Have you ever wondered what climate change sounds like? Me neither. Until a couple of weeks ago, that is, when I was 3,000m above sea level in the middle of the Caucasus mountains and I heard a glacier. I’d never heard one before and I can’t say I’d ever really considered what kind of noise it might make, so I’m not sure what I expected, but it wasn’t what I got. It sounded like thunder. Deep, rolling, bone-rattling thunder.
The glacier didn’t actually move. No bits broke off. There was no mini avalanche of ice and rock. No cracks appeared (on the face of it, anyway). Just cool, thin air carrying the soundwaves of a vast rumbling groan across the valley.
To most of us, climate change is numbers. It’s percentages, degrees, parts per million, lines on graphs, bars on charts. Targets in reports. Dates. Deadlines. Necessarily so, of course, because numbers are the language of data, and data is what drives the science of climate change.
The science tells us what we think we know about what’s happening to the world we depend on, and helps us understand what the changes might mean for our societies, our economies and our futures.
But numbers don’t make noises. They don’t have colours. You can’t taste them or touch them. They don’t smell of anything. They don’t have feelings. They don’t make you feel. And they make for pretty boring stories. People, on the other hand, like good stories. We respond to the kind of narratives that help us walk around in the shoes of a problem and empathise with it from a perspective we can relate to. Feelings motivate us further than facts could ever drag us.
This shouldn’t really surprise anyone. Humans evolved to respond to fast-moving threats that we could interpret through our five senses, not quantitative slow boils. We are simply not built for a problem like climate change. Stuff we can’t see does things we can’t comprehend on a scale we’ve never experienced? Nah. That’s not a proper apocalypse. There’s no hero. No villain. There aren’t even any zombies.
I sometimes wonder whether, if instead of increasing concentrations of CO2, there was instead a giant asteroid hurtling towards Earth that threatened to plunge hundreds of millions of people into poverty, hunger and thirst, displace millions more, flood our cities, irreversibly destroy vast swathes of habitat and push untold numbers of wild species into extinction, would we respond with the same level of spineless inaction?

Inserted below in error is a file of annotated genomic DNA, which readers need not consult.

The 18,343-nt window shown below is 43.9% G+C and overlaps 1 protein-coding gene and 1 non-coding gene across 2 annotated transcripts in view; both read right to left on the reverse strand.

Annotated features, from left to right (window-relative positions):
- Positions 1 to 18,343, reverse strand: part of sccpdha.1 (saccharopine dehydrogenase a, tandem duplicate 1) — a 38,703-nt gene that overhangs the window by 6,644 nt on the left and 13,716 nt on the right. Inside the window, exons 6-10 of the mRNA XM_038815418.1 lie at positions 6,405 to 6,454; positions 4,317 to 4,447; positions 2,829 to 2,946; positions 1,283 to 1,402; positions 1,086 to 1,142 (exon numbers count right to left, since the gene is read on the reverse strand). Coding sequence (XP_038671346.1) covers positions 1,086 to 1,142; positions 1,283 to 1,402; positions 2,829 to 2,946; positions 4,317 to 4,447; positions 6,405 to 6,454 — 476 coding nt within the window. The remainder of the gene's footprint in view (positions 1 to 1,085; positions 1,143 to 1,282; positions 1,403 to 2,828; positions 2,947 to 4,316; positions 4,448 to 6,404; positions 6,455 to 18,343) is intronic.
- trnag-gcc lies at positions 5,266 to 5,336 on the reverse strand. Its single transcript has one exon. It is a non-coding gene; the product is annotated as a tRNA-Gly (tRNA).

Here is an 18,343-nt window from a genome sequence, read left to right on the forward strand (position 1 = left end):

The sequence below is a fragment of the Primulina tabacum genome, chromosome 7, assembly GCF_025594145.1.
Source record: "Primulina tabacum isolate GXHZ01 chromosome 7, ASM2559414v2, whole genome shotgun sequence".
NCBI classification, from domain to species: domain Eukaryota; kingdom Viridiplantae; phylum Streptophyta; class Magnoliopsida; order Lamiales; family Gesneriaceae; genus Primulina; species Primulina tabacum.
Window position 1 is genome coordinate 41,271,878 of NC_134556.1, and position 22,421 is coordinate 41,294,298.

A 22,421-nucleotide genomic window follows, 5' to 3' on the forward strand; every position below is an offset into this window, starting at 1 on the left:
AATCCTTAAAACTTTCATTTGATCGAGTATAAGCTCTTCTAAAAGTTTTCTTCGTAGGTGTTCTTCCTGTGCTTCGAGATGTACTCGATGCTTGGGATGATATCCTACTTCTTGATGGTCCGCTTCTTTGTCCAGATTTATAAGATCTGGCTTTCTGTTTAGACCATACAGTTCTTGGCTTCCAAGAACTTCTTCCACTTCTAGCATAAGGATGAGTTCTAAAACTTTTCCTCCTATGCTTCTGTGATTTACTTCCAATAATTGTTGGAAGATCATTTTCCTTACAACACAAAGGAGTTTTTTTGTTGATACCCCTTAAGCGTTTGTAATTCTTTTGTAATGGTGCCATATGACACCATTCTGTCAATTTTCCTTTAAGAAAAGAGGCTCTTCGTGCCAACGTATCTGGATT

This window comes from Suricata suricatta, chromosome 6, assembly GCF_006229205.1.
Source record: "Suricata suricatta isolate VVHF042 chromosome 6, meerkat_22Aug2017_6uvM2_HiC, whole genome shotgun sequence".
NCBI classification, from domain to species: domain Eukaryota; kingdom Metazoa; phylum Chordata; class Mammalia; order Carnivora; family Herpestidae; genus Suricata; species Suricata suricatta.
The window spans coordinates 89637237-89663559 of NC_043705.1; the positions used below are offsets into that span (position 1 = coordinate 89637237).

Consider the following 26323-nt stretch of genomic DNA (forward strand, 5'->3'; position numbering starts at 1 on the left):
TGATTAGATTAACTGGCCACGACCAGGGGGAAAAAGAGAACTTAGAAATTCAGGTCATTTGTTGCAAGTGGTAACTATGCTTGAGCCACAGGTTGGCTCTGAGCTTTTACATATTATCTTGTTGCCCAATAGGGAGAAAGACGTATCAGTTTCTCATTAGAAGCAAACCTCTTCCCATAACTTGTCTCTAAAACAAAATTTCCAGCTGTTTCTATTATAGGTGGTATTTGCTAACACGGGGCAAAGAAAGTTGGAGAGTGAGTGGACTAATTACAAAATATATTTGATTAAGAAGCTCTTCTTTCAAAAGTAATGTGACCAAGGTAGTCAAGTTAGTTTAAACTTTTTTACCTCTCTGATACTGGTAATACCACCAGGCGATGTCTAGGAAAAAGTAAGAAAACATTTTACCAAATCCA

Would we be clapping ourselves on the back for agreeing to non-binding targets for asteroid size reduction? In the same week it's announced that we have 12 years to reduce the asteroid down to a size that would be only manageably destructive, would the minister responsible for failing to reduce his country's portion instead resign over the inability to stream Netflix in rural areas? (Apologies if that sounds trite. Broadband is important, but hopefully you take my point.)
Somehow, I don’t think so. Were the impacts of climate change driven by an enormous space rock rather than far less glamorous fossil fuels, the greatest minds of the 21st century would be locked in a desert bunker building giant rockets.
Newspapers would lead with the latest asteroid trajectory data on a daily basis. World leaders would speak of the need to unite over existential space rock threats. Hollywood would be producing cinematic asteroid explainer movies starring Bruce Willis. Elon Musk would be live-tweeting the progress of his new intergalactic laser.
The difference between CO2 and asteroids, of course, is that the global economy doesn’t run on asteroids. Which is why the climate change “debate” (if you can call it that, nobody has ever successfully debated with the elements as far as I’m aware) ties politicians in such impossible slipknots, and why we’ve ended up with yet another budget with no meaningful carbon tax.
The sound of climate change to them is the sound of protesters’ chants outside the Dáil; of meek applause at the merest hint of an international promise to do something; of silent inaction. And unfortunately, until climate change starts to sound like the gentle rustle of a vote slipping into a ballot box, it’ll continue to fall on deaf ears.
Hannah Hamilton is a sustainability consultant specialising in biodiversity conservation and environmental communications; @theriverfield